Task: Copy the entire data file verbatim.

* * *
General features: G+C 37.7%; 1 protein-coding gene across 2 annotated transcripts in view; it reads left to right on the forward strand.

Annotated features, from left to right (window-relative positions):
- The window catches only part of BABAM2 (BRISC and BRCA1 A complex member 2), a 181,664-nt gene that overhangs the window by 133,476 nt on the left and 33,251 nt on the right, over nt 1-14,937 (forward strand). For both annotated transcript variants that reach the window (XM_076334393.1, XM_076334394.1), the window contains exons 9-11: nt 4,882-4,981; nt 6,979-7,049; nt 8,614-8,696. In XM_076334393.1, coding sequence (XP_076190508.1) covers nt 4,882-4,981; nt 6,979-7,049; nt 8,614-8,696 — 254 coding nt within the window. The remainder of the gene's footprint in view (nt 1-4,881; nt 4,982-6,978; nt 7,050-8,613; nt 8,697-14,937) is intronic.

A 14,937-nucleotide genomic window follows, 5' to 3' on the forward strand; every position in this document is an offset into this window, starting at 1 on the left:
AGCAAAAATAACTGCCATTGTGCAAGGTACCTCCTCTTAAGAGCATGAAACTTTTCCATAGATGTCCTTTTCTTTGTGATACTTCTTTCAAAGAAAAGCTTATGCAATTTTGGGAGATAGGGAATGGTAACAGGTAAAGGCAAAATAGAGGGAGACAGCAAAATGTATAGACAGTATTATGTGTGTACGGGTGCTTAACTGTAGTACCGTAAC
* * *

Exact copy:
General features: G+C 37.7%; 1 protein-coding gene across 2 annotated transcripts in view; it reads left to right on the forward strand.

Annotated features, from left to right (window-relative positions):
- The window catches only part of BABAM2 (BRISC and BRCA1 A complex member 2), a 181,664-nt gene that overhangs the window by 133,476 nt on the left and 33,251 nt on the right, over nt 1-14,937 (forward strand). For both annotated transcript variants that reach the window (XM_076334393.1, XM_076334394.1), the window contains exons 9-11: nt 4,882-4,981; nt 6,979-7,049; nt 8,614-8,696. In XM_076334393.1, coding sequence (XP_076190508.1) covers nt 4,882-4,981; nt 6,979-7,049; nt 8,614-8,696 — 254 coding nt within the window. The remainder of the gene's footprint in view (nt 1-4,881; nt 4,982-6,978; nt 7,050-8,613; nt 8,697-14,937) is intronic.

A 14,937-nucleotide genomic window follows, 5' to 3' on the forward strand; every position in this document is an offset into this window, starting at 1 on the left:
AGCAAAAATAACTGCCATTGTGCAAGGTACCTCCTCTTAAGAGCATGAAACTTTTCCATAGATGTCCTTTTCTTTGTGATACTTCTTTCAAAGAAAAGCTTATGCAATTTTGGGAGATAGGGAATGGTAACAGGTAAAGGCAAAATAGAGGGAGACAGCAAAATGTATAGACAGTATTATGTGTGTACGGGTGCTTAACTGTAGTACCGTAAC